Fellowship to Fellowship: Growth in faith takes many forms – Eryne Jenkins

As the Center prepares to welcome the next class of Interfaith Fellows, I have spent time reflecting on how I made the initial decision to apply to the Center, and how I think I will continue to benefit from the experience.

In the spring before I began my freshman year of college, I became a Roothbert Fellow. The Roothbert Fund, established in 1958, fosters fellowship among individuals motivated by spiritual values through retreats, mentorship, and collaboration. Through this fellowship, I met a variety of different individuals, all contributing something unique to society in the context of their faith. The Roothbert fellowship served as a catalyst for me to get more involved in the pursuit of religious pluralism for all citizens, and has brought clarity to my future goals. 

As a Roothbert Fellow, I developed a responsibility to fulfill my spirituality in thought and action. I applied to be an Interfaith Fellow to try fulfilling my responsibility in thought on campus. I was able to engage with peers over the last year to discuss our religious backgrounds, and ensure others have space to express their values. However, as we engaged more and more as a cohort, it became clear that there was a common connection between spirituality and health—mental, physical, or otherwise. While my interest in science and people is long established, the Roothbert Fellowship, followed by my interfaith involvement, has deepened my interest in pursuing a career in medicine in a way I never expected: it clarified a link between spiritual well-being and physical well-being that I had always felt.

Ultimately, I seek to increase awareness and sensitivity training for people interested in the medical field and other allied health related pathways. As we move towards a more inclusive society, there needs to be an appropriate shift occurring in our healthcare system. More needs to be done to level racial disparities in healthcare, and I believe it is important to accommodate faith practices in awareness training for clinicians too. Until I am qualified to do this, I am actively seeking opportunities to engage in effective action at the crossroads of health and faith.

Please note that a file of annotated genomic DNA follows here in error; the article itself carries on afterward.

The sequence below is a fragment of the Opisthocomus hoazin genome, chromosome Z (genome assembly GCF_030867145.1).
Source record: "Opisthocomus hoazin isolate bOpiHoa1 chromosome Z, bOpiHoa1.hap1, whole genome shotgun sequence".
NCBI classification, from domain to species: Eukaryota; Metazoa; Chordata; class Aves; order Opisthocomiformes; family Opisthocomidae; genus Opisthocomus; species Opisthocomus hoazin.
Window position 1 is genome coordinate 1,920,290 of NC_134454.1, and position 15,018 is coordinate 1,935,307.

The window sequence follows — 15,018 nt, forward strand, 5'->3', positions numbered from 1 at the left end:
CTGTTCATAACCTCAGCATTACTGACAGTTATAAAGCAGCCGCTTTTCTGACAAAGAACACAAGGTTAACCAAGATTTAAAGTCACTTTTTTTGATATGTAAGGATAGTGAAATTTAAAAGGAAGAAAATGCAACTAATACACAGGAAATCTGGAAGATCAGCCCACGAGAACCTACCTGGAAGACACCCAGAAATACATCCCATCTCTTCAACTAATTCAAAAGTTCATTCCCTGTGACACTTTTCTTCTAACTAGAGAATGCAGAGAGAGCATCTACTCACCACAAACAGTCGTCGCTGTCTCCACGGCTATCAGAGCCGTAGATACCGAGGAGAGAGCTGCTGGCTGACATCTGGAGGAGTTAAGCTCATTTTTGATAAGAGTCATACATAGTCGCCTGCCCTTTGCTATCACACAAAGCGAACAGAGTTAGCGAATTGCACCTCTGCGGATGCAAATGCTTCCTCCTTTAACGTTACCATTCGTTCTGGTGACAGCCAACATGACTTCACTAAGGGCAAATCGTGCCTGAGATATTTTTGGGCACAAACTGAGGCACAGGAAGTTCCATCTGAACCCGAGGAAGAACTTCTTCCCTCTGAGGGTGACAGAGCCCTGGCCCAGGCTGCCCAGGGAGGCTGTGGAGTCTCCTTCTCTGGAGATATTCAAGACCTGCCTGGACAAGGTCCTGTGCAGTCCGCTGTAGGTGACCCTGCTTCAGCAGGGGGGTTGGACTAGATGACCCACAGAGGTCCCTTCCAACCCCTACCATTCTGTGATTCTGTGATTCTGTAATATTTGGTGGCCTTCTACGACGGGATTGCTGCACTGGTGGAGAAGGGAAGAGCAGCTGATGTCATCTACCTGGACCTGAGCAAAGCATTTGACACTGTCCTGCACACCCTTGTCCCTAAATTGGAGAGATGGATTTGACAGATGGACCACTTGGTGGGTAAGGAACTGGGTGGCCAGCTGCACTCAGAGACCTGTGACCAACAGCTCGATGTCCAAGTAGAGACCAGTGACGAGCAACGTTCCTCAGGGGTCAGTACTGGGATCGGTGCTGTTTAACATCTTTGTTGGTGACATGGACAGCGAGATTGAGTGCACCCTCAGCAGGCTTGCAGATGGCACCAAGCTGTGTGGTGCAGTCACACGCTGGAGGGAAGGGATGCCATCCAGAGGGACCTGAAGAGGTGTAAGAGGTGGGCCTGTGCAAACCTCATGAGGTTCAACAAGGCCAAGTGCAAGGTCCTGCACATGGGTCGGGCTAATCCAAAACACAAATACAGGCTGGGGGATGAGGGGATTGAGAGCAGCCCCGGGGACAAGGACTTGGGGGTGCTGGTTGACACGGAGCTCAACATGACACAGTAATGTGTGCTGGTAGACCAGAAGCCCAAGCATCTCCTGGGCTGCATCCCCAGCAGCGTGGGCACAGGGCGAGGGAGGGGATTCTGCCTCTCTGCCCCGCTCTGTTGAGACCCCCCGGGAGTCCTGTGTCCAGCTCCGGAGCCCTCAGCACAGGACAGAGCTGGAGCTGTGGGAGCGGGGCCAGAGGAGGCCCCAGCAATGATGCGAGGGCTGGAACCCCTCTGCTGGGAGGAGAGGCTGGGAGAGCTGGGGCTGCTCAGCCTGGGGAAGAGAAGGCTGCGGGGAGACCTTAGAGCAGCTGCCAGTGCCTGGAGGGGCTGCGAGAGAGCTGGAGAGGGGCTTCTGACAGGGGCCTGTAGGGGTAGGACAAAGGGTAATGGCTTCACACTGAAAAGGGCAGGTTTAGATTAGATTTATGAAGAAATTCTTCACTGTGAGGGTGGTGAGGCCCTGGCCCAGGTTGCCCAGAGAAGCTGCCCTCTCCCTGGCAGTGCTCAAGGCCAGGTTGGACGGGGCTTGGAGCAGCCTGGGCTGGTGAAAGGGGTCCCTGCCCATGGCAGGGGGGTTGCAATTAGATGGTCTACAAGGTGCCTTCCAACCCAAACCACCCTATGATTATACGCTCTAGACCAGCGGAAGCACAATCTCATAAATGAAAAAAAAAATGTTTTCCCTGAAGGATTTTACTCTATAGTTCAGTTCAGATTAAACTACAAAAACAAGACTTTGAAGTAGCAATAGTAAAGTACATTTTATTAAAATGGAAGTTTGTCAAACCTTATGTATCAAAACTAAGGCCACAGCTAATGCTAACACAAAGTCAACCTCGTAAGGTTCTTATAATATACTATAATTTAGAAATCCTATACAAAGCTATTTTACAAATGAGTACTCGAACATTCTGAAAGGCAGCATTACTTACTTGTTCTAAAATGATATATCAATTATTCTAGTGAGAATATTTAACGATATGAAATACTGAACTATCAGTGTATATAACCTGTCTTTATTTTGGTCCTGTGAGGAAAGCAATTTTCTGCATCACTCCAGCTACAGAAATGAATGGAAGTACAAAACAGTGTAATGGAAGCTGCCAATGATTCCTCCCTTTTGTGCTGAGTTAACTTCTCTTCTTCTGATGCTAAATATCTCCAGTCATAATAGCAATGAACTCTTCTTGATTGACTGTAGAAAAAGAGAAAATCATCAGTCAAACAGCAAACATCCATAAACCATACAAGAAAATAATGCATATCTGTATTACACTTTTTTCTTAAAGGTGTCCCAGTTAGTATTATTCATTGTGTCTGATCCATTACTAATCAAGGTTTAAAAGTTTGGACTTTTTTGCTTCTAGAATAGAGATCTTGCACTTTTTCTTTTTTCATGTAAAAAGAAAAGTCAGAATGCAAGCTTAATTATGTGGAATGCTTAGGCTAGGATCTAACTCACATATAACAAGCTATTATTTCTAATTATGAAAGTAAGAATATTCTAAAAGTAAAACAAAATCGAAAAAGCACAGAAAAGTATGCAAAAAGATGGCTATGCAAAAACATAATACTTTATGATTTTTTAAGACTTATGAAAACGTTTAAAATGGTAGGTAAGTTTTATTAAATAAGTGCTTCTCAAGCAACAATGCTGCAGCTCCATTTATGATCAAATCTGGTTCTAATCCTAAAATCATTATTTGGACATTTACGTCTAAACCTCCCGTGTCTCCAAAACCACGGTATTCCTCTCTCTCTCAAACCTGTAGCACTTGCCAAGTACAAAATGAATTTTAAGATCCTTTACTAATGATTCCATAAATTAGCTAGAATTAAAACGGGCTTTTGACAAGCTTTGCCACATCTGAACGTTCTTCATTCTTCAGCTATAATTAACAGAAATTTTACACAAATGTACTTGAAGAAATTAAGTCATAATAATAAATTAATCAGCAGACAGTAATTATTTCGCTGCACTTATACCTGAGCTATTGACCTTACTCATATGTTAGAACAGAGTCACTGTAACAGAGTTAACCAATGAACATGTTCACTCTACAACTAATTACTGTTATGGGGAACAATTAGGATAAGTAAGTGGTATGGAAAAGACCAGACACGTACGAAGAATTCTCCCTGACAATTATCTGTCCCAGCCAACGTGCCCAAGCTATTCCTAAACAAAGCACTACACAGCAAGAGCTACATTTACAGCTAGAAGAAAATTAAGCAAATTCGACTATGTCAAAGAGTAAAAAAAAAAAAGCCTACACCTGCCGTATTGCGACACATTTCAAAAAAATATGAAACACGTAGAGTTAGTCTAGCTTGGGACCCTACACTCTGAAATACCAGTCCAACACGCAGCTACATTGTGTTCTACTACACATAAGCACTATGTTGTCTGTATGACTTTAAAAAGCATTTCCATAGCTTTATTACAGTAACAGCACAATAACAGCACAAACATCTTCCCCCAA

In one of our final Interfaith Fellows’ meetings, we engaged with Dekila Chungyalpa, director of the Loka Initiative. She discussed her faith-led environmental efforts, both locally and around the world, which included collaborations with faith leaders on environmental and global health issues. In a way, this served as a platform to consider the next steps in my journey, especially as my time as a fellow comes to a close. Effects on the environment, such as pollution and climate change, disproportionally affect communities of color. Houses of worship, and more specifically the Black church, is at the center of these communities, putting it on the front lines as environmental change affects the health and wellbeing of so many individuals. The interaction with Dekila encouraged me to identify a specific problem I want to address, and with her advice I plan to put my plan into motion; this has given me an opportunity to fulfill my responsibility in action (which, if you remember, was the other piece of the Roothbert Fellowship’s directive).

In the face of the COVID-19 pandemic, I’ve tried to devote more time to devotions, reading the Bible, and engaging in prayer, especially because I have more time on my hands. However, devoting time to reflect on my Interfaith and Roothbert involvement over the past few years, has allowed me to track growth in my faith that I had not realized. By spending more time conveying my faith to others and delineating the difference between other practices, I have gained some clarity on my short and long-term goals, as well as strength in my own faith practices.

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